A Typical Sunday Stroll

By: Dylan Book

On April 21, I joined John and Hazel Wong on a 25.5 km hike across North Vancouver.  John and Hazel, with 25 pound packs, were training for their upcoming trip to the Kalalau trail in Hawaii, and I was enjoying a nice break from finals.  We hiked along the eastern half of the Baden-Powell (BP) Trail, going from Cleveland Dam all the way to Deep Cove.

The Baden-Powell Trail was first built by Scouters and Guiders in 1971 in honour of the centennial anniversary of British Columbia joining Confederation.  The first section of the trail runs from Horseshoe Bay up to Black Mountain in Cypress Provincial Park.  The trail then winds down into the Cypress Ski Area and runs along the Hollyburn Ridge before dipping down into the British Properties in West Vancouver.  After that, hikers cross the Cleveland Dam and enter into the second half of the trail in North Vancouver.

A view of the Lions from the starting point at Cleveland Dam

Cleveland Dam offers the best and most easily accessible view of the Lions and Hazel, John and I began our hike here in the morning.  From Cleveland Dam there is a bit of road walking up to the base of Grouse Mountain, but we managed to avoid some of it by following the streams that run through the residential neighborhood.  From the base of Grouse we chose to take the lower Powerline Trail, which offers clearer views than the official BP trail further up.

We hooked back onto the BP trail soon afterwards and after a quick dip to cross Mosquito Creek we began the relatively flat run across the foot of Mount Fromme.  This section has changed significantly and is especially well maintained compared to some of the later sections.  Mount Fromme is popular with mountain bikers and the North Shore Mountain Bike Club has added more stone paths and boardwalks for bikers.  There are a lot more access points to the BP Trail in this area so it is also popular with trail runners coming from Lonsdale and Lynn Valley.

From Mount Fromme there is a steep descent onto Mountain Highway then across Lynn Valley Road.  The road leads to the entrance to Lynn Headwaters Regional Park to the North, but we hooked south and walked along Lynn Creek on the Varley Trail.  We crossed Lynn Creek over the Pipeline Bridge, which leads to the Seymour Demonstration Forest and then walked south towards Lynn Canyon.

You can instantly tell when you’ve entered Lynn Canyon. You feel the moisture in the air and just know it.  We passed by the famous (and free) Lynn Canyon Suspension Bridge and carried on down into the Canyon.  It was just past noon at this point and things were starting to warm up a little bit.  We carried on and crossed Lillooet Road and the Seymour River and stopped for lunch at Riverside Drive.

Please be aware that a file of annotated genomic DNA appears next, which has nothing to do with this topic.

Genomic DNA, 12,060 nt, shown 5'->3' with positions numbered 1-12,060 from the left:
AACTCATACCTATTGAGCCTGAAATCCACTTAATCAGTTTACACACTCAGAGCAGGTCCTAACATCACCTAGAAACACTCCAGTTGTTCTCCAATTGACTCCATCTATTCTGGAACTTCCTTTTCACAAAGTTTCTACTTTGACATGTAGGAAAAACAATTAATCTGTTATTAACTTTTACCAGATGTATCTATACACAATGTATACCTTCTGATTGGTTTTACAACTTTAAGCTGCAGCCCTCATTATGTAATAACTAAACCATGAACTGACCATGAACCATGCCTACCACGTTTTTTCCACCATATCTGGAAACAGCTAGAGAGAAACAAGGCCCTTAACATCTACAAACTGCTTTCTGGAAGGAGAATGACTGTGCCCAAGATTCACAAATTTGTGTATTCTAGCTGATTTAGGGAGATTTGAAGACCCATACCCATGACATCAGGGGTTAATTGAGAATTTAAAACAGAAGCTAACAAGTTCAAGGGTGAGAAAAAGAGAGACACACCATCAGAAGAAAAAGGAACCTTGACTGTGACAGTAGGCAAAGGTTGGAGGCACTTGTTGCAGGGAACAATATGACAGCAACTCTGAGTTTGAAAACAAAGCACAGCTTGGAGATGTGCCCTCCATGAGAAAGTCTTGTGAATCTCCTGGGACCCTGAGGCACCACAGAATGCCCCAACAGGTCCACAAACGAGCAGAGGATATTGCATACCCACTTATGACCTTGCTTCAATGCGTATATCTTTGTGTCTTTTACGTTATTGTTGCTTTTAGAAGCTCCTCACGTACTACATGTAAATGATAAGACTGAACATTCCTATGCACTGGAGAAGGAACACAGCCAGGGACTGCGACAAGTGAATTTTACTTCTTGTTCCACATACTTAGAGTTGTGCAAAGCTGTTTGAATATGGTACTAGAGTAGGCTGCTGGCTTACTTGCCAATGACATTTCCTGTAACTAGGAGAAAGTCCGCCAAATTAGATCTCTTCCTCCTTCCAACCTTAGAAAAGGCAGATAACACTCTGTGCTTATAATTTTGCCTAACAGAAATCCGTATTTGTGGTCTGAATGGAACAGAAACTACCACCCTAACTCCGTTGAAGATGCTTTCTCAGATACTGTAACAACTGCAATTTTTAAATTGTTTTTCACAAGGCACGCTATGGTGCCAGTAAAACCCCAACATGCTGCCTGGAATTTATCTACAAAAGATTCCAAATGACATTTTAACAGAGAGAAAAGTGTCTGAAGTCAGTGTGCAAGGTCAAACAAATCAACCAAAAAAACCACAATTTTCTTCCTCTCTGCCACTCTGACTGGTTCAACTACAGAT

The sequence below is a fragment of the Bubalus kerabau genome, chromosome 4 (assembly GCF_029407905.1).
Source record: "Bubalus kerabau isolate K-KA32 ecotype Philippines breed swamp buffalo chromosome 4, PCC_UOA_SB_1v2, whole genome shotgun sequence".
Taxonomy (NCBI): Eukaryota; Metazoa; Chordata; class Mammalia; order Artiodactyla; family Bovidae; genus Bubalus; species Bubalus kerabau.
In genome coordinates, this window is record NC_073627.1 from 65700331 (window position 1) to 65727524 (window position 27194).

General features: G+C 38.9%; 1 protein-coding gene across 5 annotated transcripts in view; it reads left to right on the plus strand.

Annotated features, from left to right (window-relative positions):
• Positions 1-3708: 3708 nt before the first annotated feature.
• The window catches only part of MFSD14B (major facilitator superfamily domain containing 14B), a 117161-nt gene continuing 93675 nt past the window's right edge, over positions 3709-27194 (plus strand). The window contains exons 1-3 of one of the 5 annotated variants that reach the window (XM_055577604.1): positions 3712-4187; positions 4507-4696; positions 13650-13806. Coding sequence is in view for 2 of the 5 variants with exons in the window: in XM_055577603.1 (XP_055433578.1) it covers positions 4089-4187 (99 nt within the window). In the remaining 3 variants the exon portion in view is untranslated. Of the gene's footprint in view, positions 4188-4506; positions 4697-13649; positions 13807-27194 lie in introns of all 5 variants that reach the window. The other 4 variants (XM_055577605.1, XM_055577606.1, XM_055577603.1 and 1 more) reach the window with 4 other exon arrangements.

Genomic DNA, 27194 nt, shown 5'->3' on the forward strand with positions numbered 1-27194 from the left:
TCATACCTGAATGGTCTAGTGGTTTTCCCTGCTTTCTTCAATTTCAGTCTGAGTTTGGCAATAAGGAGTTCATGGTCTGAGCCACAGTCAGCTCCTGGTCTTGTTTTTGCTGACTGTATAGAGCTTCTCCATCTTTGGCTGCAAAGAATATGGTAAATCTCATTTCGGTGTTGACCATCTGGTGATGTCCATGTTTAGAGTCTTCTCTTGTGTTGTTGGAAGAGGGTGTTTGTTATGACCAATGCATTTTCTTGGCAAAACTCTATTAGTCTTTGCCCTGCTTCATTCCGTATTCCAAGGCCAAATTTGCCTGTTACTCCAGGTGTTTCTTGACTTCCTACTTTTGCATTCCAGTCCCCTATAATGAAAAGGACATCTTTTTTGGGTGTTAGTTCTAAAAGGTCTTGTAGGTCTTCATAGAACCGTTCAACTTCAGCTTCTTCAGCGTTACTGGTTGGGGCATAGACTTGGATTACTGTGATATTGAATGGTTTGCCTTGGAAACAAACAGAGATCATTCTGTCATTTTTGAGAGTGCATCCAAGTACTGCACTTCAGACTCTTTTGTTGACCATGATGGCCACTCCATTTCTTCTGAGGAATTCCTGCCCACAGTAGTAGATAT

It wasn’t soon after we began to eat that the sun turned to rain and the gloves and jackets came out.  After lunch we continued on and soon began the “Seymour Grind” up the base of Mount Seymour.  This was the last major climb we had to make, and was followed by a slow descent across Mount Seymour Road and onto Indian River Drive.  After a kilometer or so of road walking we started the final descent into Deep Cove.

The first view of the water is beneath the power lines, but is followed by a nicer view at Quarry Rock, a popular spot for locals due to its relative proximity.  From Quarry Rock we could even see the parking lot where we parked the car.  You feel so close, but the last section is tough.  Between you and the end are about 7 small but steep valleys carved by creeks flowing from Mount Seymour.  But after that section and 7.5 hours and 25.5 km Hazel, John and I will be enjoying honey donuts and sitting in Deep Cove.It wasn’t soon after we began to eat that the sun turned to rain and the gloves and jackets came out.  After lunch we continued on and soon began the “Seymour Grind” up the base of Mount Seymour.  This was the last major climb we had to make, and was followed by a slow descent across Mount Seymour Road and onto Indian River Drive.  After a kilometer or so of road walking we started the final descent into Deep Cove.

I’ve spent my whole life on the North Shore and have hiked these trails before, some sections many times.  Some areas would give me fond memories of hikes in Beavers and Cubs and I would feel both comfort and awe in how similar hiking them now feels to how it did as a Beaver.  But before I could get caught up in my relatively young perspective, I would remember John and Hazel, who have been hiking these trails for longer than my lifetime.  They crossed creeks before there were bridges on them.   Experiences like this are one of the big reasons why I love Scouting.  Scouting provides a constant, not only in my life, but also across generations.  It acts as witness both to the things that change, new boardwalks and bridges, and to those things that stay the same, like the feeling of a trail as Beaver or a Rover Scout.

To read some more of our outdoor adventures:

The Key to Unlocking Beauty in the Winter

Mt.Baker Mountain Steward Recap

Mountain Skills for Life

ElaineAu

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